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Show that there is a sequence $\{K_n\}$ of compact subsets such that $ K_1 \subset K_2 \subset K_2^\circ \subset K_3 \subset K_3 ^\circ \subset \cdots$ such that the nonempty open subset in $\mathbb{C}$, $O$, $O = \bigcup_{n=1}^{\infty} K_n$

My Attempt:

Let $A =\{x \in O : d(x,O^c) \le r\}$ where $A$ is closed and bounded and therefore compact. Now let $K_n=\{x \in O: d(x,O^c)=r/n\}$ and each $K_n$ is compact as it is a collection of points.

Notice that each compact set $K_i$ will "collect" each $x \in O$. Furthermore, since $O$ is open the compact subset $K_n$ as $n \rightarrow \infty$ will fail to converge since there exist no $x \in O$ such that $d(x, 0^c)=0$ and so $O = \bigcup_{n=1}^\infty K_n$

I think my use of "collect" displays the lack of rigor (or even validity) of my proof. Any advice is greatly appreciated.

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  • $\begingroup$ My universe is $\mathbb{C}$. I will edit and include this. $\endgroup$ – user7090 Nov 8 '13 at 3:19
  • $\begingroup$ Am I understanding your question wrongly, or do you want, given an open set $O$, find compact sets $K_n$ with $K_1 \subset K_2^\circ\subset K_2 \subset K_3^\circ \subset K_3 \subset K_4 ^\circ \subset \cdots$ (note you have something different) such that $\bigcup K_n=O$? $\endgroup$ – Pedro Tamaroff Nov 8 '13 at 3:41
  • $\begingroup$ @Pedro I am given an open set $O$ of which I need to find compact sets $K_n$. $\endgroup$ – user7090 Nov 8 '13 at 3:45
  • $\begingroup$ Yes, that is what I thought. $\endgroup$ – Pedro Tamaroff Nov 8 '13 at 3:45
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Let's do it in a very specific metric space; the idea can be easily generalized.

Consider $\Bbb{R}$ and sets of the form

$$K_n = \left[\frac{1}{n}, 1 - \frac{1}{n}\right]$$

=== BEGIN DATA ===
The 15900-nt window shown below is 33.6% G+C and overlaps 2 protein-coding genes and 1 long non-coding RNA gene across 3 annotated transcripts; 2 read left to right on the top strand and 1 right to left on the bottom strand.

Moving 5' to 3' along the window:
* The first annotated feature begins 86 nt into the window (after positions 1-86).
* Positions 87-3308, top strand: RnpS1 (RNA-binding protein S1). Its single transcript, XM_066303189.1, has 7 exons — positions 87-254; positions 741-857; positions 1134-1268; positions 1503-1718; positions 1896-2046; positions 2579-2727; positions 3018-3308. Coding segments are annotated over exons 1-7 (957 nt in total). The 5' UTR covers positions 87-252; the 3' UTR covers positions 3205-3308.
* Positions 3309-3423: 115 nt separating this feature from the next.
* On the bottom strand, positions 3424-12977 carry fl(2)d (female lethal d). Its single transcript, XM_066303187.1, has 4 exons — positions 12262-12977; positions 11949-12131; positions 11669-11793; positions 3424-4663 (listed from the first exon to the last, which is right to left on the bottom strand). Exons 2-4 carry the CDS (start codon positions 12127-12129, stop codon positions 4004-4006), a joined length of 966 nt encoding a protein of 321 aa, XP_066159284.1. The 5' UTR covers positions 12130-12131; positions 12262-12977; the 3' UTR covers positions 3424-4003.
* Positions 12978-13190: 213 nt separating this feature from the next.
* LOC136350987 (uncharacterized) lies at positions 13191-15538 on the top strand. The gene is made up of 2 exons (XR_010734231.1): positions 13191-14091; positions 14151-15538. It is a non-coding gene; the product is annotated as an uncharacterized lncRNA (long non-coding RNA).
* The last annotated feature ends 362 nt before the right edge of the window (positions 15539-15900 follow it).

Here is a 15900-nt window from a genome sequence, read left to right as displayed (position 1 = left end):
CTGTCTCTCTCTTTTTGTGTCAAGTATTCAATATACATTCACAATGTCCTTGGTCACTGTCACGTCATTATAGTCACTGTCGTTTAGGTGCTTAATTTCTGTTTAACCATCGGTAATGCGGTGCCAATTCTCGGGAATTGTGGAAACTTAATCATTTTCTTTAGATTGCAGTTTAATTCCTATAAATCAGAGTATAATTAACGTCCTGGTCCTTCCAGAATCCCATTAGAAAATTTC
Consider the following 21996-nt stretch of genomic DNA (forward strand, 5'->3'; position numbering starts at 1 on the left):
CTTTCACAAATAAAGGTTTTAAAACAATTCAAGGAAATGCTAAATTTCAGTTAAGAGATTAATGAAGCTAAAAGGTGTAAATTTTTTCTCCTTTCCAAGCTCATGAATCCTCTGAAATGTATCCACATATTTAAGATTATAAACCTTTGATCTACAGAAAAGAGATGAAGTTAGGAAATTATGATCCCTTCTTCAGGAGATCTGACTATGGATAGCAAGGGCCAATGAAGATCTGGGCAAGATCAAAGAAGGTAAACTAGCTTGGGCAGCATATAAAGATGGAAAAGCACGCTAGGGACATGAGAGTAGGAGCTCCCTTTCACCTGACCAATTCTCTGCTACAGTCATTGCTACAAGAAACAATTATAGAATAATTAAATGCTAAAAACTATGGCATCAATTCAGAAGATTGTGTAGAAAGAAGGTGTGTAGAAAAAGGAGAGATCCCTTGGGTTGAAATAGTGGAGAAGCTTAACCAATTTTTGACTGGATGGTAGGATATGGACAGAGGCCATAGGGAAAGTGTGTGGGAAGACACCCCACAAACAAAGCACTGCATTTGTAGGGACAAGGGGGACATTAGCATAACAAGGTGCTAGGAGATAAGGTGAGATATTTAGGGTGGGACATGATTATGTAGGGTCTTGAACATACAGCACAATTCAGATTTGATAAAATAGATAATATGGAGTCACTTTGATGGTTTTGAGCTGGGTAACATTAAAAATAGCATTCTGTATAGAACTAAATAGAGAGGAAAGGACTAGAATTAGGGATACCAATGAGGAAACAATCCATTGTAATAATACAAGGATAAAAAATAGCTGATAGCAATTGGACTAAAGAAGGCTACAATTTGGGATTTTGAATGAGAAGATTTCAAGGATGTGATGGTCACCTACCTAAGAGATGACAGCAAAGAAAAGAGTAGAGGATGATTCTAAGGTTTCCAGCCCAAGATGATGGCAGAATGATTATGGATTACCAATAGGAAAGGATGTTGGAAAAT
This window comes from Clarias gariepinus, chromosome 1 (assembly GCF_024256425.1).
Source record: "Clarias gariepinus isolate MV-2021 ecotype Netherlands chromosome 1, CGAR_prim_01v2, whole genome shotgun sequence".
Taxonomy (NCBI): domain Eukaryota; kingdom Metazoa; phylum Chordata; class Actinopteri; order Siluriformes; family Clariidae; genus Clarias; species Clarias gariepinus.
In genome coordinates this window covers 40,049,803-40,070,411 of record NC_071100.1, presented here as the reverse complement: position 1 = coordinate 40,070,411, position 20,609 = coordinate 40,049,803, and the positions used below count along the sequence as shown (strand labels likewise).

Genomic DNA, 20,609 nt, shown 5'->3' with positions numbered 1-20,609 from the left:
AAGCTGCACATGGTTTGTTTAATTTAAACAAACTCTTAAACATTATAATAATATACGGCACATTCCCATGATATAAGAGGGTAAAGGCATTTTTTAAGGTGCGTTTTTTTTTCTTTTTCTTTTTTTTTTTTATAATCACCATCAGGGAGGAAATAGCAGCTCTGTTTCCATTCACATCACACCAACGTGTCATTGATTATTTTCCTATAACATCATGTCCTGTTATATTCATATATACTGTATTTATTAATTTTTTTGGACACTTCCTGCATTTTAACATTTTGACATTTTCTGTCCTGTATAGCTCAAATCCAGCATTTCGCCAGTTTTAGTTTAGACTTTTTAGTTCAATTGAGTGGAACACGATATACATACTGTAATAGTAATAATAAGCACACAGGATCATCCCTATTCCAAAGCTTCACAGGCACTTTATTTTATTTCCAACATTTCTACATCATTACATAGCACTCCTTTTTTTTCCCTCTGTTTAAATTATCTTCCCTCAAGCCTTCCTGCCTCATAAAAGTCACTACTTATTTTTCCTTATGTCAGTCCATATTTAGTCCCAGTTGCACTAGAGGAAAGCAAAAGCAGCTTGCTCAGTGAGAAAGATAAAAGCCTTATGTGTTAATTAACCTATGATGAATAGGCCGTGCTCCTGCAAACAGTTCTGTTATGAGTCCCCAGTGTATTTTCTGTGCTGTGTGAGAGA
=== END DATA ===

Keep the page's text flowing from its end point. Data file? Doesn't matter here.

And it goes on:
Suppose that $x \in (0, 1)$; by the Archimedian property, we can choose an $N$ large enough that $$\frac{1}{N} < \min \left(x, 1 - x\right)$$

Hence $x \in K_n$. It's immediate to see that any element not in $(0, 1)$ cannot be in any $K_n$, so the union is simply

$$\bigcup_n K_n = (0, 1)$$ which is open.


More generally, try considering all the elements whose distance from a given fixed point is at most $n$, but the distance from the boundary of the desired $O$ is at least $\frac{1}{n}$.

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It's known that $O$ can be writen as countable union of closed balls : $$O=\mathop\cup_{n \in {\mathbb N}}B_n$$ Let us put : $$K_n=\mathop\cup_{k=0}^n B_k$$

It's clear thet $K_n$ are compacts such tahte $\forall n \in {\mathbb N}, K_n \subset K_{n+1}$and : $\mathop \cup_{n\in {\mathbb N}} K_n = O$

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Let $O\subseteq \Bbb R^2$ be your open set. Consider the (compact) sets $$K_n=\{{\bf x}=(x,y):{\bf x}\in O, d({\bf x},{\bf 0})\leqslant n,d({\bf x},\partial O)\geqslant n^{-1}\}$$

ADD $\partial O$ denotes the boundary of $O$.

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    $\begingroup$ $\bigcup_{n=1}^{\infty}K_n$ is supposed to equal $O$. Suggest you change $\partial O$ to $\mathbb R^2\setminus O$. $\endgroup$ – bof Nov 8 '13 at 4:36
  • $\begingroup$ @bof Shouldn't $\bf{x}$ be in $O$ so that $K_n\subset O$ ? $\endgroup$ – Hua Apr 25 '17 at 12:59

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